Like the subject it portrays, this book went on too long. "The Moor's Account" delivers an "alternative" account of a 1527 Spanish exploration of the Gulf Coast of Florida. Since few of us know anything about the "official" account of this (or any other) Spanish expedition to North America, I'm not sure that there's a crying need for an alternative. Nevertheless, my opinion is definitely a minority report on a novel widely and extravagantly praised by reviewers. The novel (as Amazon tells us) was a A New York Times Notable Book, A Wall Street Journal Top 10 Book of the Year, An NPR Great Read of 2014, A Kirkus Best Fiction Book of the Year, and a Pulitzer Prize nominee.
Nevertheless I have a sneaking submission that the critics are rewarding author Laila Lalami for her good intentions rather than the actual experience of reading this book. Here is Goodreads' capsule summary: "In these pages, Laila Lalami brings us the imagined memoirs of the first black explorer of America: Mustafa al-Zamori, called Estebanico.
Here's the moral of the story (via Goodreads): "As the dramatic chronicle unfolds, we come to understand that, contrary to popular belief, black men played a significant part in New World exploration and Native American men and women were not merely silent witnesses to it. In Laila Lalami’s deft hands, Estebanico’s memoir illuminates the ways in which stories can transmigrate into history, even as storytelling can offer a chance for redemption and survival."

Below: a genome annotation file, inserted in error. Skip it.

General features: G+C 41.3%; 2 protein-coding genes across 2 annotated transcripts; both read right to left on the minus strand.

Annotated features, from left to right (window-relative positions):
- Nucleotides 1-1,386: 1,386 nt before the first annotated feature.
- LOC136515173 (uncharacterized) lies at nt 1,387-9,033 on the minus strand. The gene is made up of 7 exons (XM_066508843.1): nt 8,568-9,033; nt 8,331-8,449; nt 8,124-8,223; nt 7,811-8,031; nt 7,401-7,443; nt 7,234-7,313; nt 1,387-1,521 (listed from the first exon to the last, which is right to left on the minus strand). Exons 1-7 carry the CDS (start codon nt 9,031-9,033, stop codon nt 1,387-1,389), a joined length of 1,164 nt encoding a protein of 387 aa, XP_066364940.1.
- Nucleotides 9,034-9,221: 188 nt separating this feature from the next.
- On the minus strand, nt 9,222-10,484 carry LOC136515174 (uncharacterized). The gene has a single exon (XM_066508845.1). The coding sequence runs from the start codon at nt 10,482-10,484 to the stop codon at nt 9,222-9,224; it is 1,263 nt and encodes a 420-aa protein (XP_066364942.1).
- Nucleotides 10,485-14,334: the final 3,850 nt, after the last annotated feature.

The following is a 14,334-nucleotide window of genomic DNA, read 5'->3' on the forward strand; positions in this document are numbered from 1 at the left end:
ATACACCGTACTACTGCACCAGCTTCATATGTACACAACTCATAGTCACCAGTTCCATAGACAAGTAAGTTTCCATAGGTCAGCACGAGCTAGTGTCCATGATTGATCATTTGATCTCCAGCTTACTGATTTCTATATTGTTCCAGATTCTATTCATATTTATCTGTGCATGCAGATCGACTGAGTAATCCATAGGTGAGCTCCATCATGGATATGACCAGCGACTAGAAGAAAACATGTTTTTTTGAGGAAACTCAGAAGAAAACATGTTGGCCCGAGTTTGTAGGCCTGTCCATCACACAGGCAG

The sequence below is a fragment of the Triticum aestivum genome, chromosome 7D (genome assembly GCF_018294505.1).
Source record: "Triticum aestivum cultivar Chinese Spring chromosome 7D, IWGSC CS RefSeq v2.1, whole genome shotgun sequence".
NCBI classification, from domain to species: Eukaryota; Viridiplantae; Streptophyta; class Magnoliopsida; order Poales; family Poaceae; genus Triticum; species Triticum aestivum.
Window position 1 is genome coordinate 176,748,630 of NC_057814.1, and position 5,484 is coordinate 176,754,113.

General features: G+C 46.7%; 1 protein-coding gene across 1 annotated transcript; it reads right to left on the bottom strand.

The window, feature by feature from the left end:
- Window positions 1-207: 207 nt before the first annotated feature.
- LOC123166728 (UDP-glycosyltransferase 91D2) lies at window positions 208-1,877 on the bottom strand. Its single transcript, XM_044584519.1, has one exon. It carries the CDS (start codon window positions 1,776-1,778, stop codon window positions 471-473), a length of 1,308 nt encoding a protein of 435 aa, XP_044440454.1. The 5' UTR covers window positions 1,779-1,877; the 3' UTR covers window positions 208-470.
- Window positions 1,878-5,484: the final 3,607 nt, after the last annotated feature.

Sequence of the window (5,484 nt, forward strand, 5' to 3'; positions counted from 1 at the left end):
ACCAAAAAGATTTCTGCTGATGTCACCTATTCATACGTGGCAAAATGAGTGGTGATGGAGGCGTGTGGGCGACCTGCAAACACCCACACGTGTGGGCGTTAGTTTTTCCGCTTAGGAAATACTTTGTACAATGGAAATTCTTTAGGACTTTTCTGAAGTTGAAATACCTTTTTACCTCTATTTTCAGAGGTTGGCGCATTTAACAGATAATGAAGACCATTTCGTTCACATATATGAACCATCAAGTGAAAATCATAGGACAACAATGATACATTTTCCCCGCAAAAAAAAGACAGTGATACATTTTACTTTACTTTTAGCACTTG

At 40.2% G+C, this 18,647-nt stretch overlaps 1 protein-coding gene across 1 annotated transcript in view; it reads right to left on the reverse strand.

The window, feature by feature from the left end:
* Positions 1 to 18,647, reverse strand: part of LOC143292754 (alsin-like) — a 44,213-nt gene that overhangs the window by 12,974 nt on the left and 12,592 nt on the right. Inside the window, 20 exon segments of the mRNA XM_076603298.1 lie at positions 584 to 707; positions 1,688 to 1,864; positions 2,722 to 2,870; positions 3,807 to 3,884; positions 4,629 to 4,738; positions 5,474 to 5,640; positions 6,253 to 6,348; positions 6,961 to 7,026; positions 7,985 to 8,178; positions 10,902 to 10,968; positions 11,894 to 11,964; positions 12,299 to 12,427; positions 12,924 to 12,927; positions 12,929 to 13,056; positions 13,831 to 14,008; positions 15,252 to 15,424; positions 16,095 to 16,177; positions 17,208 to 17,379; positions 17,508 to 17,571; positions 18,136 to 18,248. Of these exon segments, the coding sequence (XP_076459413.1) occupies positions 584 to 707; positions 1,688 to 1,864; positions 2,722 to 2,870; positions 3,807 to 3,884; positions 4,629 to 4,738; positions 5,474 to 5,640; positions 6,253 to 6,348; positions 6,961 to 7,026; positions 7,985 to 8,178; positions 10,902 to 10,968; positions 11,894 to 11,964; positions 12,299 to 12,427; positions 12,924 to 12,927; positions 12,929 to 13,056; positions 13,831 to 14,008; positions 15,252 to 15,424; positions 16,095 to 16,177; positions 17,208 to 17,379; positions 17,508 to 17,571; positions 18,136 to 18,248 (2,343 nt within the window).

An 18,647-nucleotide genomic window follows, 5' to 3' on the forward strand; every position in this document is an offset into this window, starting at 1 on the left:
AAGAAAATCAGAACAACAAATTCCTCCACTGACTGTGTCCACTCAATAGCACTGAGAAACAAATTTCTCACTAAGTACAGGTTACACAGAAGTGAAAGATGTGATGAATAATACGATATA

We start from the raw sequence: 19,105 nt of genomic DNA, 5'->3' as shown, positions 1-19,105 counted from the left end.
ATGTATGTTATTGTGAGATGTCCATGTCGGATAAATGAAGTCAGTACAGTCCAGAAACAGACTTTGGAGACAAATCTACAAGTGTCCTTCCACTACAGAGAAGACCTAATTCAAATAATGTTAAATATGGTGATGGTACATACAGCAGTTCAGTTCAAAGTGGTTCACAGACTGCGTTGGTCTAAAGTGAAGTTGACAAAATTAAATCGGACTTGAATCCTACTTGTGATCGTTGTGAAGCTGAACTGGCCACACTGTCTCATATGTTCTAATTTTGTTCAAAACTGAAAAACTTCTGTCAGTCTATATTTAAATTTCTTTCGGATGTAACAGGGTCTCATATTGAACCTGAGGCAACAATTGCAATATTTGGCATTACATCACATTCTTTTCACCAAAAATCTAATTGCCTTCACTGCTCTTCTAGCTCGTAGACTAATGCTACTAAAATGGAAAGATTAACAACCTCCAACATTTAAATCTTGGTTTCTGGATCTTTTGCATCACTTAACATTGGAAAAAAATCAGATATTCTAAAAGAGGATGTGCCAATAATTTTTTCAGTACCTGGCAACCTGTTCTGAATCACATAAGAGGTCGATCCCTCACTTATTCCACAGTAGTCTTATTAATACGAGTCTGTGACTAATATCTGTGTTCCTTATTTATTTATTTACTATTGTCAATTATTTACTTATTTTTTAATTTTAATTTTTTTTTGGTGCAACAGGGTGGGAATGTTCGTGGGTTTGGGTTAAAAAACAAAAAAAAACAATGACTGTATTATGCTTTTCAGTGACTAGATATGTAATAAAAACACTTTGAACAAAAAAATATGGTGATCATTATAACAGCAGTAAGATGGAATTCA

In short, it's revisionist history. Why do some people (the people who write such reviews) find revisionist history so satisfying? Is it guilty compensation for writing "black men" out of the story of early American history?
Our hero is a Moor, from Morocco. Americans such as myself know little of the history of Morocco. That's what I'd like to read about.
Anyway here's my dissenting review of "The Moor's Account":
I think the best parts of "The Moor's Account" by
Laila Lalami have to do with the central figure's life in Morocco, at a time when the country increasingly falls under the thumb of the Portuguese and Spanish. Falling into debt because of the Colonial takeover of his city, our hero sells himself into slavery to provide money for his family and is sold again to a Spanish nobleman who takes takes him on an expedition to pillage Florida.
I was hoping that an imaginative re-creation of a journey of exploration that receives little attention from our Anglo-centric history of the New World would prove fascinating. But the tale our author spins is perhaps too much like the real thing: long, confusing, filled with tedious physical suffering, and offering little light on what the indigenous people were like. There's even less to like, or to choose from, among the drearily egocentric Spanish characters. As I understand matters, the fictional premise is that this work is the enslaved Moor's first-person account of this 16th century expedition -- an account excluded from Spain's official record. Acting on her premise, the author appears determined to dramatize in detail every encounter in her hero's survivalist odyssey. But we can't tell these indigenous tribes apart. They blur together and end up being what the Indians have always been to their conquerors: the natives.
The book's hero loved Morocco, and his family there. He thinks about his mother and brothers all the time, to wonder how they are faring. As a reader, I wanted to know how they were doing as well.
But nobody, in the Anglo-speaking world at least, has ever loved these Spanish exploiters of the New World. The subject of this novel needs more wonder, poetry, and meaning than "The Moor's Account" delivers.